‘Here in Brazil there is a big scene of skate-inspired artists! It’s hard even to list everyone I look up to.’

Luis Felipe Ravelli


April 2023

What is the skate scene like in Sao Paulo?
The skate scene here it’s huge! Since the 80s there is a big scene here in São Paulo, always has been some real ‘Do it Yourself’ vibe in the local skateboarding. The locals building the spots everywhere in the city, especially in some plazas and soccer courts. Hardly existed Skateparks hardly exist. In fact, in the late 80s early 90s skateboarding was prohibited in the city with local kids getting their board seized by the police. After that, only small skateparks were built by the city and some private skateparks too. Most of the skate scene was in the streets. Just recently there was some investment in building some skateparks and plazas only to “centralize” the skaters in some places (and on the other hand marginalize skating in street spots) than to actually build skate minded obstacles and parks.

Besides that, almost all of the famous Brazil skate spots are here, so it’s very common to see pros riding in those spots, like the central area of the city. There you can find the most famous street spots. Within a 10 minute ride you will find a lot of skateable places mainly in the old part of the central district. In the outskirts of the city there are also a lot of skate spots including some skateparks with their own local scene and stuff. However, most of the skaters from the country side and even much further away come to Sao Paulo to skate and film clips and stuff.

John Worthington • Photo by Atiba

This sounds like what Barcelona is for Europe. What came first for you? Skateboarding, photography or drawing?
Skateboarding! My first contact with skateboarding was when I was 6 or 7, in early 00’s, because my older brothers and cousins were skating. They stopped skating shortly after, but I kept skating. When I was a teen, like with 14 or 15 years old, I started filming my crew with old cell phones, we used to build Steadicams with pvc pipes, attach the cell phone and film some tricks. We even built a fisheye lens with a peephole once (laughing). But filming wasn’t really my deal.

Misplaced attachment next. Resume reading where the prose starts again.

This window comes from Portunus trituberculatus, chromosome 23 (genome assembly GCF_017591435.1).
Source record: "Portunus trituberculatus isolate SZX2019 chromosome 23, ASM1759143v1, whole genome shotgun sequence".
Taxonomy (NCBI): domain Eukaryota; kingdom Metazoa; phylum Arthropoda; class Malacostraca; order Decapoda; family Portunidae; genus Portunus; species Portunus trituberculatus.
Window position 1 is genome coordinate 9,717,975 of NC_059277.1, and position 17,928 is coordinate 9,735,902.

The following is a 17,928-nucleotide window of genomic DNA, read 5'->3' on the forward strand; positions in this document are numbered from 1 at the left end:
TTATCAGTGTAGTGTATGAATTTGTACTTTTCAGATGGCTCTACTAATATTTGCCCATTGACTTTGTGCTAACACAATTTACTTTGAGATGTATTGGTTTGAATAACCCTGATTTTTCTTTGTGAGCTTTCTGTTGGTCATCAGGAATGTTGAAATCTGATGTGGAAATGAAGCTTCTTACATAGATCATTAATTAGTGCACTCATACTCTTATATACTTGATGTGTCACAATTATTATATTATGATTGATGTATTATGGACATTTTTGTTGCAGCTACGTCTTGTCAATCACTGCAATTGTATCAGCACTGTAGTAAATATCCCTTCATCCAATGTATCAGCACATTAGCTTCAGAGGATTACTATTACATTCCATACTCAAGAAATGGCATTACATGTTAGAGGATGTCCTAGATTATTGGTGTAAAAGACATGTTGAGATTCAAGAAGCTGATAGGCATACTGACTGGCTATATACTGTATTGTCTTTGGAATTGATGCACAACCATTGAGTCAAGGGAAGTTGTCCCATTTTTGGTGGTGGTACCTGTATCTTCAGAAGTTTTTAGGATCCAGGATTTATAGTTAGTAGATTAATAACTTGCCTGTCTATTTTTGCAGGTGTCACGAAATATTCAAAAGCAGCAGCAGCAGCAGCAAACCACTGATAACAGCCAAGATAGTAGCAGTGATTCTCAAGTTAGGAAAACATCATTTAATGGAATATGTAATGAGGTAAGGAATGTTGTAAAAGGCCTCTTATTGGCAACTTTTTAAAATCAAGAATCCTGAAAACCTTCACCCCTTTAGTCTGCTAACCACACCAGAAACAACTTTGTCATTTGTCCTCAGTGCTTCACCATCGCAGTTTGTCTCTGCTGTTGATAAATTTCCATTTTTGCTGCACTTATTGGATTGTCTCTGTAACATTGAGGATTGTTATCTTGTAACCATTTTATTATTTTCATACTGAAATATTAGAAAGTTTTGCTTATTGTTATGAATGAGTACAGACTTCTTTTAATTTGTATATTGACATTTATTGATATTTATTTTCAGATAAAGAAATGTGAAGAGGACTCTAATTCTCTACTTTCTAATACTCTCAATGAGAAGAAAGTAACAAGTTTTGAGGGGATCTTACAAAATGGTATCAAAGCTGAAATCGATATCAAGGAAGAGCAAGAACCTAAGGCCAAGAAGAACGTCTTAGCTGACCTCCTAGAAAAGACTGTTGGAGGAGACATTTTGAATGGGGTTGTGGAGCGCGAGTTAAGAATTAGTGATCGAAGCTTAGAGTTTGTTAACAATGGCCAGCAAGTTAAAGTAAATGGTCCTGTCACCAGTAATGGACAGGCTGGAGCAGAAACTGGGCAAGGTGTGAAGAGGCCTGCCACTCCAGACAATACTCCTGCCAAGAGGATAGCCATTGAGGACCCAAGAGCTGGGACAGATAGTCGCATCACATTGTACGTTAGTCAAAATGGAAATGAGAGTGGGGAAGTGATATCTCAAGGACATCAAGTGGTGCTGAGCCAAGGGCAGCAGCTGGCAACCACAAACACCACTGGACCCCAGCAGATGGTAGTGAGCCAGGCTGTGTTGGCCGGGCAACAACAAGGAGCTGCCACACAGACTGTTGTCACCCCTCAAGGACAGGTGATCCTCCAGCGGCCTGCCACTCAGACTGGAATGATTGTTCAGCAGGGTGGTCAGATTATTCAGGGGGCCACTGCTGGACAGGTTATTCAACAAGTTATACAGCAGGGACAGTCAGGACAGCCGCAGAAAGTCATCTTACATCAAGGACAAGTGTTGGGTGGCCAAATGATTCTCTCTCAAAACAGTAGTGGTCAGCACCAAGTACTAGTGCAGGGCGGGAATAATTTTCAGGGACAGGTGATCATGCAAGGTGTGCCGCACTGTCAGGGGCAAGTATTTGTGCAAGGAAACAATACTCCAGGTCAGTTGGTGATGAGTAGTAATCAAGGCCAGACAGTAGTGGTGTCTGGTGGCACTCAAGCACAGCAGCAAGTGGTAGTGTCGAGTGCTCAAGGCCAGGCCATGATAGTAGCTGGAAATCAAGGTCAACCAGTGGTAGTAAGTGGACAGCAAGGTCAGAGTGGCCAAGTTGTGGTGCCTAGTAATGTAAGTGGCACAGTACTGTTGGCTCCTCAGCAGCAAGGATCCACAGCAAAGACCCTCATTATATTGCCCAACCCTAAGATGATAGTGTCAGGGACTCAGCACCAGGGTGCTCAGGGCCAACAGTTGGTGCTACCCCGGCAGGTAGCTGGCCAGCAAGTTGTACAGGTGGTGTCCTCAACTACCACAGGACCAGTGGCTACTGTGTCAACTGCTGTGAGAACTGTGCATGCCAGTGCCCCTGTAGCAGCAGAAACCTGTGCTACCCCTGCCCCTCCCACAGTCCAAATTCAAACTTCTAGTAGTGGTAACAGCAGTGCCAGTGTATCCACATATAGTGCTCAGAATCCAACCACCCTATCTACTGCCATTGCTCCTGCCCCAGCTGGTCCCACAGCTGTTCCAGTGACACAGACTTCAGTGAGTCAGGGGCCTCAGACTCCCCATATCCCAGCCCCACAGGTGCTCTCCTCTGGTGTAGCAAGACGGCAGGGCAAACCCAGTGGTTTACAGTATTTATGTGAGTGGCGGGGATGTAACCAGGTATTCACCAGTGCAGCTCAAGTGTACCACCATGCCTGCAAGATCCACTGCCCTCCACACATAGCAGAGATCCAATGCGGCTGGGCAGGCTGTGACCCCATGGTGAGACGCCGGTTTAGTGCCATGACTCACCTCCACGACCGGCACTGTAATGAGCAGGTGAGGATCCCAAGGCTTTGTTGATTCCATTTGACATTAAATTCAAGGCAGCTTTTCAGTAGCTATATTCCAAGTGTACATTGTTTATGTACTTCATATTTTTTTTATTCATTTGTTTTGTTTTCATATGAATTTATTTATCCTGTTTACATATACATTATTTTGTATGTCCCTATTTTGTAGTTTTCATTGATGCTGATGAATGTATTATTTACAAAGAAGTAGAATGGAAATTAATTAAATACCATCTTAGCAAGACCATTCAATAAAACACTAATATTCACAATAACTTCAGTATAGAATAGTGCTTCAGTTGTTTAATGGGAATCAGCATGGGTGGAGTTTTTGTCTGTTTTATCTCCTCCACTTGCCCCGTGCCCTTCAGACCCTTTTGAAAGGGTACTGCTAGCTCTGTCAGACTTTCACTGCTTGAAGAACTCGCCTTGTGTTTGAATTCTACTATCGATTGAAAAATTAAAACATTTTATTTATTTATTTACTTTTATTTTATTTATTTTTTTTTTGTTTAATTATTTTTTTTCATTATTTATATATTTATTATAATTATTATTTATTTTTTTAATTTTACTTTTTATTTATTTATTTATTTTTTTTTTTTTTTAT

I only started photograph when I was in college. A really good friend of mine, who is a photographer, talked me into it. So, I bought a 35mm camera and started taking photos of everything. I didn’t know much about photography, so I was just trying to learn the basics. I wrote all the settings of the camera before taking photos, so I could see the differences when printed. That really helped my creative process. However, I had a box full of photos but didn’t know what to do with it (laughing). So, I began to spread all the printed photos on the ground and looking at them, and then I started to have some ideas about fanzines.

After that I began to draw some of my photos, not only skate photos but some street photos I took as well. And I really liked how it turned out. So, I started drawing some photos of skate magazines and some photo sequences as well. Then I drew the first photo sequence and I thought to myself “damn, what if I animate these frames? How would it look?”. So, I downloaded an app that animates the frames and began to draw some tricks from skate films, video parts and clips from IG.